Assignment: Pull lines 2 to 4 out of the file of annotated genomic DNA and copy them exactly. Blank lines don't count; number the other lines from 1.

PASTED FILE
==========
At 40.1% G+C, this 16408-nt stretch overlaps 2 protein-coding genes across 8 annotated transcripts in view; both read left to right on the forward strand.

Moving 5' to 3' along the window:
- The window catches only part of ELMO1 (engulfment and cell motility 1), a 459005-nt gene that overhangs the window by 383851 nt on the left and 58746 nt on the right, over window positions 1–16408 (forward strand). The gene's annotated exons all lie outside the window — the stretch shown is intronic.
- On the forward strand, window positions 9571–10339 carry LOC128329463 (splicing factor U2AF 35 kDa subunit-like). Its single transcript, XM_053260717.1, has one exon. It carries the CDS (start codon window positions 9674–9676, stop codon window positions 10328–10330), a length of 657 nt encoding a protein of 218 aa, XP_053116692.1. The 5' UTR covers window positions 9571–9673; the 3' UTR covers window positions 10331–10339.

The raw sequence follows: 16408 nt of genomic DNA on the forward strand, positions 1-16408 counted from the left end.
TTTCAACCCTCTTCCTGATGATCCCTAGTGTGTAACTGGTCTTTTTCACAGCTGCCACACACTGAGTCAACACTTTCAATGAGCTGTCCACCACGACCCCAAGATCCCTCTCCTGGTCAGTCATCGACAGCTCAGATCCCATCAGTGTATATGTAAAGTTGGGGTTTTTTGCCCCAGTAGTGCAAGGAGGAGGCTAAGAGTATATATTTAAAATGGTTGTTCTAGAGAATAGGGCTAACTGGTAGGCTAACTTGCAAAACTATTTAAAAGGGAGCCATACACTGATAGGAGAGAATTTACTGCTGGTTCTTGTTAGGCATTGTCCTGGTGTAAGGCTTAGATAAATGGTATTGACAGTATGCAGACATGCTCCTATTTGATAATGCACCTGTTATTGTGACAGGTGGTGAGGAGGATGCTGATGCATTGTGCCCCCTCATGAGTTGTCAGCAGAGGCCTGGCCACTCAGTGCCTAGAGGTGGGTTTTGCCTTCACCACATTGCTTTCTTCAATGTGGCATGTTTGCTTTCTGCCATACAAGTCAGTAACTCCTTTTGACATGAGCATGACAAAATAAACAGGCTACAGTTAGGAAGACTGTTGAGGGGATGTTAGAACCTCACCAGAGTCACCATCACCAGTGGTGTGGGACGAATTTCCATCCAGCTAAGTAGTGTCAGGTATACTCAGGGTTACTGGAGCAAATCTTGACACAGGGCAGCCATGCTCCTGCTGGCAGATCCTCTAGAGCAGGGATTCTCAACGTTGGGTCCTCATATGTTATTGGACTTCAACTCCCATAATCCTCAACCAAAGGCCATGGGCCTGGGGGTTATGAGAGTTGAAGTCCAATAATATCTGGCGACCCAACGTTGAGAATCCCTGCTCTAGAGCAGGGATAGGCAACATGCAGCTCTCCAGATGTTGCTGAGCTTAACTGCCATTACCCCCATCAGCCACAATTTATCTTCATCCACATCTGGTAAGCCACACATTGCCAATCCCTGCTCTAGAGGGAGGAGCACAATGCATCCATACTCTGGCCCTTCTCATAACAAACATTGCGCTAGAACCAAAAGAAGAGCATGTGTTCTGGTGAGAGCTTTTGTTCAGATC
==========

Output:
Moving 5' to 3' along the window:
- The window catches only part of ELMO1 (engulfment and cell motility 1), a 459005-nt gene that overhangs the window by 383851 nt on the left and 58746 nt on the right, over window positions 1–16408 (forward strand). The gene's annotated exons all lie outside the window — the stretch shown is intronic.
- On the forward strand, window positions 9571–10339 carry LOC128329463 (splicing factor U2AF 35 kDa subunit-like). Its single transcript, XM_053260717.1, has one exon. It carries the CDS (start codon window positions 9674–9676, stop codon window positions 10328–10330), a length of 657 nt encoding a protein of 218 aa, XP_053116692.1. The 5' UTR covers window positions 9571–9673; the 3' UTR covers window positions 10331–10339.